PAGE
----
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Re: #290 [was: SHOULD-level requirements in p6-caching]

From: Adrien de Croy <adrien@qbik.com>
Date: Thu, 05 May 2011 15:57:14 +1200
Message-ID: <4DC2201A.3040507@qbik.com>
To: Mark Nottingham <mnot@mnot.net>
CC: "Roy T. Fielding" <fielding@gbiv.com>, Poul-Henning Kamp <phk@phk.freebsd.dk>, HTTP Working Group <ietf-http-wg@w3.org>

having the override be conditional on whether the CC header contained 
understood directives or not seems like not a great idea to me.

I'd have presumed that if the CC header exists, Pragma should be ignored 
- regardless of what directives are contained or whether they are 
understood or enacted.

The reasoning being:

* Pragma was an HTTP/1.0 header
* anyone implementing this RFC is implementing HTTP/1.1
* Pragma was recommended in RFC2616 to cope with HTTP/1.0 caches

therefore an HTTP/1.1 client is only sending Pragma to target HTTP/1.0 
intermediaries, which implementations of this spec are not. The only 
other case where an intermediary would expect to see a Pragma is from an 
HTTP/1.0 client, in which case it wouldn't expect to see C-C.  HTTP/1.1 
clients are still perfectly free to send whatever C-C directives they 
choose.  It's actually more deterministic to ignore Pragma than treat it 
as a repeat C-C header (and therefore combine the headers).  Especially 
since precedence of cache directives isn't explicitly defined (another 
issue).

Regards

Adrien




On 5/05/2011 3:04 p.m., Mark Nottingham wrote:
> On 05/05/2011, at 12:32 PM, Roy T. Fielding wrote:
>
>>> """
>>> When the no-cache pragma directive is present in a request, a cache MUST treat the request as if it contains the no-cache cache-control directive [ref], unless the Cache-Control header is also present in the request.
>>>
>>> A client SHOULD include both pragma and cache-control directives when sending a no-cache request , unless Cache-Control: no-cache is omitted to target other Cache-Control directives at HTTP/1.1 caches, while precluding HTTP/1.0 implementations from using a cached response.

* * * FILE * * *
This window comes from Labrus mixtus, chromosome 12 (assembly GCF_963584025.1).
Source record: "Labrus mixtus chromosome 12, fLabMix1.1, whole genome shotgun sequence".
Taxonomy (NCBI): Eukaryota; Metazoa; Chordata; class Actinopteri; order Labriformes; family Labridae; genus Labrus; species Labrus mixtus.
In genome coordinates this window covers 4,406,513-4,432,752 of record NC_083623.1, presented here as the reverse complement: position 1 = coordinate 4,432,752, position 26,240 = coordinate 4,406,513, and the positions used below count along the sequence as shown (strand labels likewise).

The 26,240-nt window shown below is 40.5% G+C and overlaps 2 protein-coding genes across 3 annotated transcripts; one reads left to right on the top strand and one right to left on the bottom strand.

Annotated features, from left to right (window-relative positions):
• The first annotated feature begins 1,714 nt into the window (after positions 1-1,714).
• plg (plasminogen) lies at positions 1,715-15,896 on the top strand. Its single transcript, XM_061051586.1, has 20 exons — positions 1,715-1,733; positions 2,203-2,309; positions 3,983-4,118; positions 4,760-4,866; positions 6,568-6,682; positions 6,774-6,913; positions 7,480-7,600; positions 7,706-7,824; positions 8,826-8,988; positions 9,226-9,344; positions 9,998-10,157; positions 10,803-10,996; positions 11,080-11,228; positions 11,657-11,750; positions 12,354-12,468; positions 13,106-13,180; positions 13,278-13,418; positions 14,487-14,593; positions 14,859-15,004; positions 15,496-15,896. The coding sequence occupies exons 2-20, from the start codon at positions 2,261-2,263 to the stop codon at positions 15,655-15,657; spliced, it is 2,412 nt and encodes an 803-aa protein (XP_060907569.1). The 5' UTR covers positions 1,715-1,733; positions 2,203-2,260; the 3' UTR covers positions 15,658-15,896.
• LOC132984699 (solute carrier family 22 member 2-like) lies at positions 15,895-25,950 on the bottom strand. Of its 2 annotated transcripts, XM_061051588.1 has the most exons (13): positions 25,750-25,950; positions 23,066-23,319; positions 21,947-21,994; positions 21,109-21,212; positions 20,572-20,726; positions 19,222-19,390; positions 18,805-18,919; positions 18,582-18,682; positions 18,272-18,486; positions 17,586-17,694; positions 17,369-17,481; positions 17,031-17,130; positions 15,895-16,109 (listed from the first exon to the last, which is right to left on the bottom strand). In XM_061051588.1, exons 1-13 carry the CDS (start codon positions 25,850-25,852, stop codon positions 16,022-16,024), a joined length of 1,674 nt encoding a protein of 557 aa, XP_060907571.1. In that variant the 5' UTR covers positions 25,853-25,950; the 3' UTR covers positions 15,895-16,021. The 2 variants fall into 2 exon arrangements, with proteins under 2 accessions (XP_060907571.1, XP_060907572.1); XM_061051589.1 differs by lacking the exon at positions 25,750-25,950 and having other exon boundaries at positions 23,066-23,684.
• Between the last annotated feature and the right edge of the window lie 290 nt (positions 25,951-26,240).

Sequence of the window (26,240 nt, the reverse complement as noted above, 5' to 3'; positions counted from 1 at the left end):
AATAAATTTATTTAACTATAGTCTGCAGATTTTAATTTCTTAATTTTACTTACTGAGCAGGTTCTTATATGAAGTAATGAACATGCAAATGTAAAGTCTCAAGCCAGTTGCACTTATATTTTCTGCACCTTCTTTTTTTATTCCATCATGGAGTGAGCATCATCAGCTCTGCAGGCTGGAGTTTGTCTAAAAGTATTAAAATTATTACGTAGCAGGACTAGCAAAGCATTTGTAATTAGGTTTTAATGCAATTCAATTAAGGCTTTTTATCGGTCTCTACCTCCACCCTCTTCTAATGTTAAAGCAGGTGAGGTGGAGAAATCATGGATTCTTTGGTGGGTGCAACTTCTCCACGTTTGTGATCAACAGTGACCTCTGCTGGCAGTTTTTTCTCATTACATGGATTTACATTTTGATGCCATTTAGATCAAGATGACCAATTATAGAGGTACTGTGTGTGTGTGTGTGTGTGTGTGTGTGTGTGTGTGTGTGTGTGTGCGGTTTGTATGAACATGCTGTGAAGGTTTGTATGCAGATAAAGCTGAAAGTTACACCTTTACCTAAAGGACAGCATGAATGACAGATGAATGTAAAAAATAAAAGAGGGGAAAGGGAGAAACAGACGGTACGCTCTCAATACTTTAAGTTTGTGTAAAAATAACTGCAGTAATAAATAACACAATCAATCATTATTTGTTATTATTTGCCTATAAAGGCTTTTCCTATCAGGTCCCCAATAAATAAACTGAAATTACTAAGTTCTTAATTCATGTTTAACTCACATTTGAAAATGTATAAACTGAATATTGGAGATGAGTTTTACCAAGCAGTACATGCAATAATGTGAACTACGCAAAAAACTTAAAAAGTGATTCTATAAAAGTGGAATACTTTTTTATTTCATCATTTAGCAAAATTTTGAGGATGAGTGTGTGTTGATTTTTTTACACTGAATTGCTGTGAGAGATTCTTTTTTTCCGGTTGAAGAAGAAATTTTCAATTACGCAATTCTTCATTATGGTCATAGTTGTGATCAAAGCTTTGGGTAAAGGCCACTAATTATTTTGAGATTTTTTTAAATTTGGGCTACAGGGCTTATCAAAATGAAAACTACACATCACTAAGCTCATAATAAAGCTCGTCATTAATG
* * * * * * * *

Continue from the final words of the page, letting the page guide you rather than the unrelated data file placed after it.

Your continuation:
>>> """
>>>
>>> Is that workable?
>> Sounds like torture to me.  What is wrong with just ignoring Pragma
>> if Cache-Control is given and obeyed?
>
> "Obeyed" really needs to be qualified to those directives that are understood. I've have a go below; if you have suggestions, please provide specific text.
>
> """
> 3.4.  Pragma
>
> The "Pragma" header field allows backwards compatibility with HTTP/1.0 caches, so that clients can specify a "no-cache" request that they will understand (as Cache-Control was not defined until HTTP/1.1). When the Cache-Control header is also present and understood in a message, Pragma is ignored.
>
> In HTTP/1.0, Pragma was defined as an extensible field for implementation-specified directives for recipients. This specification deprecates such extensions to improve interoperability.
>
>       Pragma           = 1#pragma-directive
>       pragma-directive = "no-cache" / extension-pragma
>       extension-pragma = token [ "=" ( token / quoted-string ) ]
>
> When the no-cache pragma directive is present in a request, a cache MUST treat the request as if it contains the no-cache cache-control directive [ref], unless the Cache-Control header is also present and the cache obeys those cache-control directives [ref] that it contains (excepting any extensions that are not understood [ref]).
>
> A client SHOULD include both pragma and cache-control directives when sending a no-cache request, unless Cache-Control: no-cache is purposefully omitted to target other Cache-Control response directives at HTTP/1.1 caches. For example:
>
> GET / HTTP/1.1
> Host: www.example.com
> Cache-Control: max-age=30
> Pragma: no-cache
>
> will constrain HTTP/1.1 caches to serve a response no older than 30 seconds, while precluding implementations that do not understand Cache-Control from serving a cached response.
> """
>
> --
> Mark Nottingham   http://www.mnot.net/
>
>
>
>

-- 
Adrien de Croy - WinGate Proxy Server - http://www.wingate.com
Received on Thursday, 5 May 2011 03:57:50 GMT

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